Forbidden fruit of the Orange sorority

Plop! On to the doormat lands a stiffy, inviting me to the party for the Orange Prize for Fiction. Further research teaches me that this is awarded only to women novelists. "What?" I ask myself, quoting Borat: "A woman has written a book?"

Actually, I know full well what the Orange Prize is all about, and indeed what the party is like. And not only that: I haven't quite told the whole story about how the invite arrived. A week or so before the event, I still hadn't received it. This put me into a bit of a paranoid flap. All freelancers know how easy it is to be dumped, and although dropping off a guest list does not have the same devastating financial consequences as losing a gig, it does little for one's morale and can be seen as a harbinger of destitution. So I emailed my agent and Daisy Goodwin and anyone else I could think of with some pull to see about rectifying this distressing state of affairs.

For, having gone to them for the past few years, I can confidently state that the Orange Prize bashes are the best of the lot. These days literary party invitations are so rare that you have to go to each one just in case it's the last one that will ever be held. (Come to think of it, where's my invite for the HarperCollins summer party? Buck up your ideas, HarperCollins.)

They are becoming more and more financially constrained, and even the thirsty critic on a tight budget can only sling down so much undrinkable swill before crying, "Enough!" and crawling back to his hovel, trying to get the taste of Château Batpiss out of his mouth. (Who chooses the wine, for instance, at the Hungarian Cultural Centre? We need to talk.)

But the Orange Prize, being sponsored by a phone company, is not going to be short of cash, and so it is held in the huge ballroom of the Royal Festival Hall, which is not only pleasant in itself, but has a large balcony where you can smoke until one of the security people comes up to you and tells you to put it out. Then, when he goes away, you can light it up again.

Then there's the fact that, for the first couple of hours or so, until I drink it all, they serve champagne. For many people there, this might be no
big deal, but it is for me. For one thing, I could only afford champagne if I gave up drinking, which would rather defeat the point; for another, I do not move in circles where champagne is consumed as a matter of course. And neither, I suspect, would I want to.

But this is not to gainsay the yumminess of the drink. And if Taittinger is going to pour the stuff down my throat for nothing, who am I to complain?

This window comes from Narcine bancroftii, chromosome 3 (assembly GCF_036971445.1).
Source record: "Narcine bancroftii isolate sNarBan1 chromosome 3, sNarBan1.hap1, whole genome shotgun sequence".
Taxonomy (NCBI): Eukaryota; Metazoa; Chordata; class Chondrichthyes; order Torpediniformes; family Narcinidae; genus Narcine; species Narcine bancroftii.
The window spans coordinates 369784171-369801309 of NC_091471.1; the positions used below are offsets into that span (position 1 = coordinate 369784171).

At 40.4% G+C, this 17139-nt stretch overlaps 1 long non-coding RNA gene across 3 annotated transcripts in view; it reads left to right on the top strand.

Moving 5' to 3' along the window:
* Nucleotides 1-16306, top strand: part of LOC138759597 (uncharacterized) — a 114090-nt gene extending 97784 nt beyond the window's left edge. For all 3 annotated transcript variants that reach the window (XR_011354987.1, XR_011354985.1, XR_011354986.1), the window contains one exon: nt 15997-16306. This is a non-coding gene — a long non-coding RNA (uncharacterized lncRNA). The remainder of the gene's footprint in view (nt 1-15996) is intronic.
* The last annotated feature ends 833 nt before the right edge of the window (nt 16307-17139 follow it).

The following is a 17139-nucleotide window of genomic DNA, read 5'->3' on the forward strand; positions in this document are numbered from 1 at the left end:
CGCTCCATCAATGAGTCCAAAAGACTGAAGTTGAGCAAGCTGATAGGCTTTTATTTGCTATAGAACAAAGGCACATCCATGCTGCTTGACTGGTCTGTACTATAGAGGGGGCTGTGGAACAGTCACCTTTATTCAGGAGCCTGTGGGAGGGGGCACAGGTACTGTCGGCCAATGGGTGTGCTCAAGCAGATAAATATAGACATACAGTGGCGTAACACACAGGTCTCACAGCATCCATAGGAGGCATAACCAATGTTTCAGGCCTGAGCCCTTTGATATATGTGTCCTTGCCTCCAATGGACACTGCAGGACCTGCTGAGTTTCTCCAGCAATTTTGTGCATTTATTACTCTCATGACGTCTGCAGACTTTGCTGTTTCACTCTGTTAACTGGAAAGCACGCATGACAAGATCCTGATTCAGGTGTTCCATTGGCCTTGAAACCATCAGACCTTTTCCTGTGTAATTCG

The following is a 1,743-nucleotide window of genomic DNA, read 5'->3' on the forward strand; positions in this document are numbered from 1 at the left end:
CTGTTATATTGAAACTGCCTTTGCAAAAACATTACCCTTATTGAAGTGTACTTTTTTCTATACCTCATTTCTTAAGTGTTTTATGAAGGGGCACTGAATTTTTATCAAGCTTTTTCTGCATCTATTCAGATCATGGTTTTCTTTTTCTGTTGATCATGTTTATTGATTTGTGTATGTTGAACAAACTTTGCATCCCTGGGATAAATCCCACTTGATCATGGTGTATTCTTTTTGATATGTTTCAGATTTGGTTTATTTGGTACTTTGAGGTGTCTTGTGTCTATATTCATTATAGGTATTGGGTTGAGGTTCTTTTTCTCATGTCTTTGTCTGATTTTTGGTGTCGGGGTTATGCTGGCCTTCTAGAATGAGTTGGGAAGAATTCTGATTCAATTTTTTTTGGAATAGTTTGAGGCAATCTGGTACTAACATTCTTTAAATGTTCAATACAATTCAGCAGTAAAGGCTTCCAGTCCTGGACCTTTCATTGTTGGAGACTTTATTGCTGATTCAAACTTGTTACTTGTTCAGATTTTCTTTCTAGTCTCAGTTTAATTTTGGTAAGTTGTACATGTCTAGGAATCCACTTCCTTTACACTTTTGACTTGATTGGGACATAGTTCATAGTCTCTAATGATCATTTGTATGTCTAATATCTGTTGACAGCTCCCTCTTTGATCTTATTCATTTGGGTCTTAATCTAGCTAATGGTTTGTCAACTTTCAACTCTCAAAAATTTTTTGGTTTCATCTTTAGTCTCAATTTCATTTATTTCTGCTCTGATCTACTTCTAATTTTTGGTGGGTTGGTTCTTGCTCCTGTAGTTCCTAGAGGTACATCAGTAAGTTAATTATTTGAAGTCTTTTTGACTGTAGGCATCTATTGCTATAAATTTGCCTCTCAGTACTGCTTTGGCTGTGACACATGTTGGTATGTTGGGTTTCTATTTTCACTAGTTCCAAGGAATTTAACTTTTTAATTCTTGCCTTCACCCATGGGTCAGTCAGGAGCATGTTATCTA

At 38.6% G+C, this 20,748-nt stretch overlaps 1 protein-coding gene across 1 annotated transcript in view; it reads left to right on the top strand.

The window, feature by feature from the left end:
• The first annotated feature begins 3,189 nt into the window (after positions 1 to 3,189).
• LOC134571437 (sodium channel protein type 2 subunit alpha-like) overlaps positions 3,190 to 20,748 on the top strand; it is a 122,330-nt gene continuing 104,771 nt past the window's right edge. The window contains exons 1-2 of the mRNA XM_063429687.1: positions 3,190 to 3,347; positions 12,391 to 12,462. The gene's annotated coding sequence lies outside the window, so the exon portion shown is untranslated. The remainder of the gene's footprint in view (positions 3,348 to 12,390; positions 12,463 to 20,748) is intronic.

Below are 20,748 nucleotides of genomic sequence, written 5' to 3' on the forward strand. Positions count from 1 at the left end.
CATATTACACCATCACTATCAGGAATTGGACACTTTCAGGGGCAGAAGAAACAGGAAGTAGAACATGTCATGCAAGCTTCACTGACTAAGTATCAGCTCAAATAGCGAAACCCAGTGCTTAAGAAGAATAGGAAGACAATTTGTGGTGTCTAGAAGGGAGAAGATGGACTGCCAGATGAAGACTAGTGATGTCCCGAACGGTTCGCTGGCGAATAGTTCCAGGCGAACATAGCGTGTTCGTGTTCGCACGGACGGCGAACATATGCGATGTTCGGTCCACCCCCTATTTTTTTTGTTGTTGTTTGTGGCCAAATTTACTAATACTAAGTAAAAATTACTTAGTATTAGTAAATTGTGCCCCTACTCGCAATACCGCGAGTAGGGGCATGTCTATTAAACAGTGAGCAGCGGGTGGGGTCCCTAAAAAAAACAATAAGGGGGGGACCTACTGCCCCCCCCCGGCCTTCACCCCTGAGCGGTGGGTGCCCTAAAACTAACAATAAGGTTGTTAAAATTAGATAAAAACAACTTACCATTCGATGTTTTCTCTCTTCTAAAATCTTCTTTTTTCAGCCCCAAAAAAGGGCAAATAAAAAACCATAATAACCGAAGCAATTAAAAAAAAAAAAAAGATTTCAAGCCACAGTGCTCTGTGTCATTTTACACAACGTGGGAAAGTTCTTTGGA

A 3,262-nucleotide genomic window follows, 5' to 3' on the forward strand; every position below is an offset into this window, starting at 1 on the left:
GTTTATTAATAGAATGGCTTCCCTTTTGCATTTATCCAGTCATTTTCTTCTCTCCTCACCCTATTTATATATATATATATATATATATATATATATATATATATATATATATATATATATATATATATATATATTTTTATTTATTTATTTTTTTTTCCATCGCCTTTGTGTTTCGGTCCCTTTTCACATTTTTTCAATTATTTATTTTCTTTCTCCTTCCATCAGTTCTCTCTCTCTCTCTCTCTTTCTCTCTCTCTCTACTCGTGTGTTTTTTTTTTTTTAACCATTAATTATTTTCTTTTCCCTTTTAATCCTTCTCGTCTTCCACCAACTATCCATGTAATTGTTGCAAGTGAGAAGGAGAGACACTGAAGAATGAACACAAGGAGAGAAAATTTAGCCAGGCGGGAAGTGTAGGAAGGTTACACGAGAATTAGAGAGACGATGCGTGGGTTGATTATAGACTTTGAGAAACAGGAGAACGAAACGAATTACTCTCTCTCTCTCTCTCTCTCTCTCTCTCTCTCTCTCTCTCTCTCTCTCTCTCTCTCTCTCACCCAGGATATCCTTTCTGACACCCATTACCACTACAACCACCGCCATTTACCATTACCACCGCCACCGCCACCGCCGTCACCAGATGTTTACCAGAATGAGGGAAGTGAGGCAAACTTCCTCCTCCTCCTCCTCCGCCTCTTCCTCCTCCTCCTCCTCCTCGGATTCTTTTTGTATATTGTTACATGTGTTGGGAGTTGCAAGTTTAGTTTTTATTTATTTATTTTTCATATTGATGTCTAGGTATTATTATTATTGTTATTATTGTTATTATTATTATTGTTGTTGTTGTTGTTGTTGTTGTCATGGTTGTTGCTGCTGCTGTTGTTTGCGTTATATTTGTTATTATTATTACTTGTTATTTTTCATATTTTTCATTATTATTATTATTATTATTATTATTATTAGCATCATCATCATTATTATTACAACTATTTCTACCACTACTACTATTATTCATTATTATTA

(I recommend the rosé, by the way. Are you reading this, Taittinger? Send me a bottle.)

However, the best part is the company. Having long endured male-heavy environments, it is an enormous relief and a pleasure to be outnumbered by women for once. In the days when I was on the pull, or my marriage was disintegrating, I found myself almost levitating with excitement as I passed through the throng of drunken, brainy women.

Now I am not on the pull, I can simply relax in the feminine atmosphere and the general benevolence of the whole idea of the Orange Prize.

I was worried when I first went that it would all be a bit Millie Tant and that I would be looked down on because I was part of the oppressive male hegemony. But it isn't a bit like that at all, and the rhetoric from the podium always seems more sincere and more helpful than that at other literary dos which shall be nameless.

Why do women do this kind of thing so well? Is it because, as Kingsley Amis once noted, they're really much nicer than men? It certainly feels like the benign opposite of something - the World Cup, I think. I contemplate the Gehenna of the footie pub packed full of steaming, puce-faced idiots screaming at a giant telly. Men.

I enjoy the Orange Prize party immensely, as I always do, even though at one point a nice young gel called Sophie sits me down near the Duchess of Cornwall so I can chat with her. I choose silence, and a discreet withdrawal. I don't want to end my days in the Tower.

I walk back by the Embankment in the warm night air. I've met lots of old friends, maybe even made a couple of new ones, but I can't, in the end, help thinking that there's only one woman whose company I'm really missing at the moment, and she's about 60-odd miles away, and asleep. Luckily, she doesn't give a monkey's about the football either.

Nicholas Lezard is a literary critic for the Guardian and also writes for the Independent. He writes the Down and Out in London column for the New Statesman.

This article first appeared in the 21 June 2010 issue of the New Statesman, The age of ideas